The next few posts will deal with biblical characters who endured what we consider to be unfair treatment.  We have the advantage of seeing the results in their lives from going through the painful things they encountered.  My prayer is that as we might see the end as well as the beginning and that we would choose to trust God and rest in Him even in the middle of our most difficult experiences.

The story of Joseph is found in Genesis 39 – 50.  I encourage you to read those few chapters.  Things went from bad to worse to, “Can things get any worse than this?”  But we can lose sight of the fact that God was at work in Joseph’s life the entire time.

Joseph got on his brother’s nerves

Joseph was a well-loved son of Jacob, but Joseph got on his older brothers’ nerves.  He told his father the wrong things they were doing when they were all away from home.  God brought dreams to Joseph showing that he would rule over his brothers one day and Joseph shared all the details with his brothers. Joseph’s older brothers soon began to hate the very sight of him.

Sold into slavery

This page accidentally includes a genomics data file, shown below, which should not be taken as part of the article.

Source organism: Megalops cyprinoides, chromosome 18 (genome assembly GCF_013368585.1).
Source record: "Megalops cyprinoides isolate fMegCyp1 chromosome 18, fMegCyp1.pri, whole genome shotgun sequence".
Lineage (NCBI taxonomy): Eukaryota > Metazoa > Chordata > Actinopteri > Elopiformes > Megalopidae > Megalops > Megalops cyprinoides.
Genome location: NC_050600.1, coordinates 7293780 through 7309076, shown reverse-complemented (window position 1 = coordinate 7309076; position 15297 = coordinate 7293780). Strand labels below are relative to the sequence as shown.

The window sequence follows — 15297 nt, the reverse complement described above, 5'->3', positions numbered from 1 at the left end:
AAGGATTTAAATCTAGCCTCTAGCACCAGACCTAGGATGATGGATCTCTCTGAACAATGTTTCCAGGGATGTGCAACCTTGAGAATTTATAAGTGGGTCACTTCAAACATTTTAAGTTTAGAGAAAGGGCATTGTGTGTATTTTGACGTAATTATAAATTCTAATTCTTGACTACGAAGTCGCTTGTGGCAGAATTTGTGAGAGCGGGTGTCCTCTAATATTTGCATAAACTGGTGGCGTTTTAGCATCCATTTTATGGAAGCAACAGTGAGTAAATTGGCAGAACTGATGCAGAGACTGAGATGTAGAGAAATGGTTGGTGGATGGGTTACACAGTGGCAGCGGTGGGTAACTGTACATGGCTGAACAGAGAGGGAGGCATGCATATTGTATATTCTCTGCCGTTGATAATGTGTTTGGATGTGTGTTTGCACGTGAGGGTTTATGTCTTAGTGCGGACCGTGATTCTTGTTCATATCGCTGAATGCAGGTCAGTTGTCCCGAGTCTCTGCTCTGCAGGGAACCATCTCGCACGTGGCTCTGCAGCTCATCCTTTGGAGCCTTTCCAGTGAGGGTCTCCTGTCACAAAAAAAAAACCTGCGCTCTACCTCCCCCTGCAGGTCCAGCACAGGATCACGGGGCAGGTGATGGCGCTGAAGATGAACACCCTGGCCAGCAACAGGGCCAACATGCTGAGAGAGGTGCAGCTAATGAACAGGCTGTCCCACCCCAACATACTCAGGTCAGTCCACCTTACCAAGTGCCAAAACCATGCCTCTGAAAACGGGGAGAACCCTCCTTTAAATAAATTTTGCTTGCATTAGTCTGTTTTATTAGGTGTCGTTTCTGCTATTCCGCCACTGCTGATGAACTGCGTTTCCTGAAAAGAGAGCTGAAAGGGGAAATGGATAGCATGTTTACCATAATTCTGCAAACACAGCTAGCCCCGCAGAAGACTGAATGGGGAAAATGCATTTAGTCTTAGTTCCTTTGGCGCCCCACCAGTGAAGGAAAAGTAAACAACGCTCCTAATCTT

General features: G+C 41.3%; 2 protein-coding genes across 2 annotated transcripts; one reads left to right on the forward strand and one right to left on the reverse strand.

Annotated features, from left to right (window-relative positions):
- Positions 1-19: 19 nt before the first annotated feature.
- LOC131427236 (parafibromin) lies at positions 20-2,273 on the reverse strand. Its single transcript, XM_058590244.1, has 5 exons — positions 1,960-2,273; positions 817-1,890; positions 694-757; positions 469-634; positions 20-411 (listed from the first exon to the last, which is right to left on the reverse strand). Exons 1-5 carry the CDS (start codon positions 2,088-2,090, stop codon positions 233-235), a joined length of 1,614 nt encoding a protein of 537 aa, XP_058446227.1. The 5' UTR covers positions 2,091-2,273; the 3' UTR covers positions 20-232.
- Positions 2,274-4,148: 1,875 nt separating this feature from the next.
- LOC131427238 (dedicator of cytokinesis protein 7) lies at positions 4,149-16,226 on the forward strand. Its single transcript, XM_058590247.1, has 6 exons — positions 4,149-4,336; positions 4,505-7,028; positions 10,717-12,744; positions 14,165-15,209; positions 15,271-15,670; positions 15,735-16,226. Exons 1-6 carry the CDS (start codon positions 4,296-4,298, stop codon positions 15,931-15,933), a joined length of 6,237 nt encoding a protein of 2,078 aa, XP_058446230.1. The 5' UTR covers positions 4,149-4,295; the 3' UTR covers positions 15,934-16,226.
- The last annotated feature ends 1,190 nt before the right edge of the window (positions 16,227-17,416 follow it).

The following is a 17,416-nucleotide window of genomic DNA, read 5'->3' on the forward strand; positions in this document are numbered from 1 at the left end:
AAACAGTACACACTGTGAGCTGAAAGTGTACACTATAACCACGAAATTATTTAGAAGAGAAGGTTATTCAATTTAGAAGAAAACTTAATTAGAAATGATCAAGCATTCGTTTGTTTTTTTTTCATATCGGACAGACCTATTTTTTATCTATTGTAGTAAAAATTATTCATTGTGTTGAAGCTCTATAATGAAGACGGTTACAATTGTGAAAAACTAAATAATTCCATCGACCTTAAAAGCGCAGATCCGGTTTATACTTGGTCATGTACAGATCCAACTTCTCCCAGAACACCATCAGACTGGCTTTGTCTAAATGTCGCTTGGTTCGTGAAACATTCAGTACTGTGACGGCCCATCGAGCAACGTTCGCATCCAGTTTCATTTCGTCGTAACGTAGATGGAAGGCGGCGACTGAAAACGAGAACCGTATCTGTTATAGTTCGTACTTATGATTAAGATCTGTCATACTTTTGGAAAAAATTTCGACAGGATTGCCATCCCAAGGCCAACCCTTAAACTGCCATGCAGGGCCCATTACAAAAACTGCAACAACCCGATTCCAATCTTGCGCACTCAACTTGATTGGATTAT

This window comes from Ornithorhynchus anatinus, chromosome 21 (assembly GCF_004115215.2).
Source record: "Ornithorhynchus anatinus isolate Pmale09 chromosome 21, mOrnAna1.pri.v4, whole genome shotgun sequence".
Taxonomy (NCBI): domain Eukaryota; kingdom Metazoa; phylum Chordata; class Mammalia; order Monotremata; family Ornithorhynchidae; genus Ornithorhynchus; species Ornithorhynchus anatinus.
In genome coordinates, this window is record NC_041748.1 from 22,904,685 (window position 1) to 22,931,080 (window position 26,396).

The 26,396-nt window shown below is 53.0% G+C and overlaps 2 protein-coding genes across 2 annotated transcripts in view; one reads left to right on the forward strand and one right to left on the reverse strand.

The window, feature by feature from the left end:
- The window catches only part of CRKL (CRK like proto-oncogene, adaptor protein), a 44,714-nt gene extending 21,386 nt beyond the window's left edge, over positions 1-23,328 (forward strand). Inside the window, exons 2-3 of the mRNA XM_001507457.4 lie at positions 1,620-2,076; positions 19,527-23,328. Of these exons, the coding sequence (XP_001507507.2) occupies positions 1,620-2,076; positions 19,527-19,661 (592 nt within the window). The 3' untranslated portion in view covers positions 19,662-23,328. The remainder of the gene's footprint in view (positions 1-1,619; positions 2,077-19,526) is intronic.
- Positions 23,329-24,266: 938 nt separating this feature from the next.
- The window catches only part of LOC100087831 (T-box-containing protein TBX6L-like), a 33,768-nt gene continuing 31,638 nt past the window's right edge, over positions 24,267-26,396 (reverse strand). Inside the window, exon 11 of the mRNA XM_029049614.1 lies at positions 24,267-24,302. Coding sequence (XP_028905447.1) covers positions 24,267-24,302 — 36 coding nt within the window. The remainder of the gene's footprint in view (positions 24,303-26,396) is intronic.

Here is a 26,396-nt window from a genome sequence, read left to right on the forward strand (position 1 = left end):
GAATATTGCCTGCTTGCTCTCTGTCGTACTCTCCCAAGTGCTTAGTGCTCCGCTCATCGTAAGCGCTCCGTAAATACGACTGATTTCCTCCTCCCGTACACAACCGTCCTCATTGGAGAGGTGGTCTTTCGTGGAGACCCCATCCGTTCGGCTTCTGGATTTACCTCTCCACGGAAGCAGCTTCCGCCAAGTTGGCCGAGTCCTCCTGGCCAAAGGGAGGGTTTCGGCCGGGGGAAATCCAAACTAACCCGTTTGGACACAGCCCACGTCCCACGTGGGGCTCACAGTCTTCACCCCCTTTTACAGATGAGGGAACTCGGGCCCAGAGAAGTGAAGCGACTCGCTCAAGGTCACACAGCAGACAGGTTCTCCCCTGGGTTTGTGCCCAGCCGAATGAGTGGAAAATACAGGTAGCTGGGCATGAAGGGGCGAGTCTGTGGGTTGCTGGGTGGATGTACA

Jacob sent Joseph to check up on the brothers.  They saw him and his brightly-colored coat coming toward their camp.  Their hatred boiled up and they plotted to kill Joseph, throwing him into a pit while they worked out the details. When a caravan of traders passed by they changed their minds and sold him into slavery.

Falsely accused

Joseph worked as a slave in the home of a prominent Egyptian named Potiphar.  God blessed Potiphar’s business because of Joseph.  But Potiphar’s wife tried repeatedly to seduce Joseph to be immoral with her.  As she grabbed at him, Joseph pulled away, but his coat remained in her hands.  She was angry that this lowly servant would refuse her so used the coat to make false accusations against Joseph to her husband.

Forgotten, then finally remembered

So Joseph was thrown into prison, but God gave him favor in the sight of the warden.  Two fellow prisoners, servants in Pharaoh’s household, had dreams that God allowed Joseph to interpret.  When Pharaoh’s cupbearer was restored to his position he forgot all about the help that Joseph gave him until two years later when Pharaoh dreamed troubling dreams.  Joseph was called for and God allowed him to correctly interpret the dream.

Elevated

Suddenly Joseph was elevated to second in the land and was the most powerful person in Egypt behind Pharaoh.  God gave him Countryside 9-10-11 (6)wisdom to save up during the years of plenty and portion out food to the Egyptians during the years of drought.

Recognizing his brothers